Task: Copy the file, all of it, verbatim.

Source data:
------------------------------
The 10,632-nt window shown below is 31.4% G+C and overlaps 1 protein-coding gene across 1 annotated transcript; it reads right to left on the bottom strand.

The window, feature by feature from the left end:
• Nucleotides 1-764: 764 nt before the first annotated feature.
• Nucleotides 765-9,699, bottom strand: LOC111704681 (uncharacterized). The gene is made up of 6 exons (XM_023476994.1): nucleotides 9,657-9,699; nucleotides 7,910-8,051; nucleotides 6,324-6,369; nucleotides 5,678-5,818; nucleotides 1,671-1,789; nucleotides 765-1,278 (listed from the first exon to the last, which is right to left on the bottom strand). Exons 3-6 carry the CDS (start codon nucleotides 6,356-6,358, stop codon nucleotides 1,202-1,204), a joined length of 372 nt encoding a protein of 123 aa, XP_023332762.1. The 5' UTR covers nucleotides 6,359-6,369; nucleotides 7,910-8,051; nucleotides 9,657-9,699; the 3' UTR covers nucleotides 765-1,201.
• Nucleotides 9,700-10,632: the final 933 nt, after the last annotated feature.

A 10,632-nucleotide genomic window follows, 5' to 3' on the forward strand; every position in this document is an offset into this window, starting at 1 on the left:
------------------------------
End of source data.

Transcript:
The 10,632-nt window shown below is 31.4% G+C and overlaps 1 protein-coding gene across 1 annotated transcript; it reads right to left on the bottom strand.

The window, feature by feature from the left end:
• Nucleotides 1-764: 764 nt before the first annotated feature.
• Nucleotides 765-9,699, bottom strand: LOC111704681 (uncharacterized). The gene is made up of 6 exons (XM_023476994.1): nucleotides 9,657-9,699; nucleotides 7,910-8,051; nucleotides 6,324-6,369; nucleotides 5,678-5,818; nucleotides 1,671-1,789; nucleotides 765-1,278 (listed from the first exon to the last, which is right to left on the bottom strand). Exons 3-6 carry the CDS (start codon nucleotides 6,356-6,358, stop codon nucleotides 1,202-1,204), a joined length of 372 nt encoding a protein of 123 aa, XP_023332762.1. The 5' UTR covers nucleotides 6,359-6,369; nucleotides 7,910-8,051; nucleotides 9,657-9,699; the 3' UTR covers nucleotides 765-1,201.
• Nucleotides 9,700-10,632: the final 933 nt, after the last annotated feature.

A 10,632-nucleotide genomic window follows, 5' to 3' on the forward strand; every position in this document is an offset into this window, starting at 1 on the left: